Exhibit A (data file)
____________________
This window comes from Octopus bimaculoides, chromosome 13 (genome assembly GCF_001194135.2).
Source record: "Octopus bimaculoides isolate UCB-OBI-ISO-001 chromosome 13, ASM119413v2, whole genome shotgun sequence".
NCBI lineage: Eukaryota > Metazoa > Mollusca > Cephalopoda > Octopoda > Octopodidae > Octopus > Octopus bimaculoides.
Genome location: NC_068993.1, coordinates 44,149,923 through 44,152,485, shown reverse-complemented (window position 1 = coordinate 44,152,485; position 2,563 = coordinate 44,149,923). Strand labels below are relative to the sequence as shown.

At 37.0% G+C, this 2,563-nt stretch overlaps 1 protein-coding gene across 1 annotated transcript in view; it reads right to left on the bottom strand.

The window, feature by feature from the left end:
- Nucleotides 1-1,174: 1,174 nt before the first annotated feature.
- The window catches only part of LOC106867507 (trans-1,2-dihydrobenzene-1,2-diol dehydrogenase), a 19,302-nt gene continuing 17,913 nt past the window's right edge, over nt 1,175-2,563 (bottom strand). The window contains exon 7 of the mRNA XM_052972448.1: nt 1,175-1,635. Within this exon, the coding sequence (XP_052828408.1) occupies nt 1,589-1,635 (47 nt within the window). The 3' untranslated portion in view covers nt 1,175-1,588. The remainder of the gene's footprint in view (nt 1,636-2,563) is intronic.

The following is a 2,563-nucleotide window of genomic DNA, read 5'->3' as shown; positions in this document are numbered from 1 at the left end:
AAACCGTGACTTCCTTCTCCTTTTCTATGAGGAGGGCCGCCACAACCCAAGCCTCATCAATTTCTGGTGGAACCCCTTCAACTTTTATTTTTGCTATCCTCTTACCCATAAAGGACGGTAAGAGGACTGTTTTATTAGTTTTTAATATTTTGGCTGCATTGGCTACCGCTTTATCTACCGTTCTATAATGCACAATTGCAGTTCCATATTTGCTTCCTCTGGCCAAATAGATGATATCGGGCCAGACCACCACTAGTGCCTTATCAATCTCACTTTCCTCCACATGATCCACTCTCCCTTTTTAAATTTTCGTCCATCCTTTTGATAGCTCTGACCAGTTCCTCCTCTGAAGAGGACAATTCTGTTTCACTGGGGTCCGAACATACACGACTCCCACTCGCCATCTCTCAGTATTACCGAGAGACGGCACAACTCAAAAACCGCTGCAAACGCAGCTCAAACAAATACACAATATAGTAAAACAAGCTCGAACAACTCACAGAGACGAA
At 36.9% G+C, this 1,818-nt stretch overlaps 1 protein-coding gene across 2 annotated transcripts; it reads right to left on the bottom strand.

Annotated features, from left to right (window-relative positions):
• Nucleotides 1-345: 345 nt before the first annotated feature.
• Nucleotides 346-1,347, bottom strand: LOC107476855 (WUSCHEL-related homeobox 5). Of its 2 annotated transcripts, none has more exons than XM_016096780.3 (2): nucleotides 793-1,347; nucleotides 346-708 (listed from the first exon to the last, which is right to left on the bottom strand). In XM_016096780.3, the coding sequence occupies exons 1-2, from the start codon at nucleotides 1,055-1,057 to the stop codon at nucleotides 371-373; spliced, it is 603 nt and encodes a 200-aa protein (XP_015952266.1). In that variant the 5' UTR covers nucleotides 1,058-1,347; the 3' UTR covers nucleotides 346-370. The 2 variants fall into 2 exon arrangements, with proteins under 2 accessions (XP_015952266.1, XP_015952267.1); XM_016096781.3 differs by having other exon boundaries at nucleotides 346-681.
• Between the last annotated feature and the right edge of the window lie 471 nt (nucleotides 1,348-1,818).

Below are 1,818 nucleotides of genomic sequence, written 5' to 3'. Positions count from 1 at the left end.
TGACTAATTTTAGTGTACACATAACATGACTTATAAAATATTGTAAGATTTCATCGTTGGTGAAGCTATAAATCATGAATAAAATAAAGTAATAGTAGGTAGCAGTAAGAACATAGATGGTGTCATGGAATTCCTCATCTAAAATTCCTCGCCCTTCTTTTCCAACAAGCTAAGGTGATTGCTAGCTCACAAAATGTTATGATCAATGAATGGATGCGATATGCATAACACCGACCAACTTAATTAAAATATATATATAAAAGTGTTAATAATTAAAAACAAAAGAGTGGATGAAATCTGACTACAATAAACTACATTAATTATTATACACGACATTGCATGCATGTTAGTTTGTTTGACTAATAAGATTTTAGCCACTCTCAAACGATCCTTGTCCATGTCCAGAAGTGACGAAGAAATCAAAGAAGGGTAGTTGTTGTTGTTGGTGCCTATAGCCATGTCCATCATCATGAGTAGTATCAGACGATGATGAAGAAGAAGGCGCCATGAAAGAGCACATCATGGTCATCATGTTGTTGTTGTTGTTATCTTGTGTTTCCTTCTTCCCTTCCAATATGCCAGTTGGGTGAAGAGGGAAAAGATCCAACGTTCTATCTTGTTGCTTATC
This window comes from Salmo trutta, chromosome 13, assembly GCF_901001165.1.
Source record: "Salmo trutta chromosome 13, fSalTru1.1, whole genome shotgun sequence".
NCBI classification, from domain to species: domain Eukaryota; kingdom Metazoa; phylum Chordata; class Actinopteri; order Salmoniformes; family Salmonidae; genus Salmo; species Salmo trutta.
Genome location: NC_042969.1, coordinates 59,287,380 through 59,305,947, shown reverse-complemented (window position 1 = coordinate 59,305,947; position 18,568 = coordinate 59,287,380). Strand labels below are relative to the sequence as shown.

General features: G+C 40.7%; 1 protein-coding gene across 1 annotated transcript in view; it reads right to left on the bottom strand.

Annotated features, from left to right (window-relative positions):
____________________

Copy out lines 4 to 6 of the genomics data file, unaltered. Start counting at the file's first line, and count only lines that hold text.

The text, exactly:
Genome location: NC_068993.1, coordinates 44,149,923 through 44,152,485, shown reverse-complemented (window position 1 = coordinate 44,152,485; position 2,563 = coordinate 44,149,923). Strand labels below are relative to the sequence as shown.

At 37.0% G+C, this 2,563-nt stretch overlaps 1 protein-coding gene across 1 annotated transcript in view; it reads right to left on the bottom strand.

The window, feature by feature from the left end: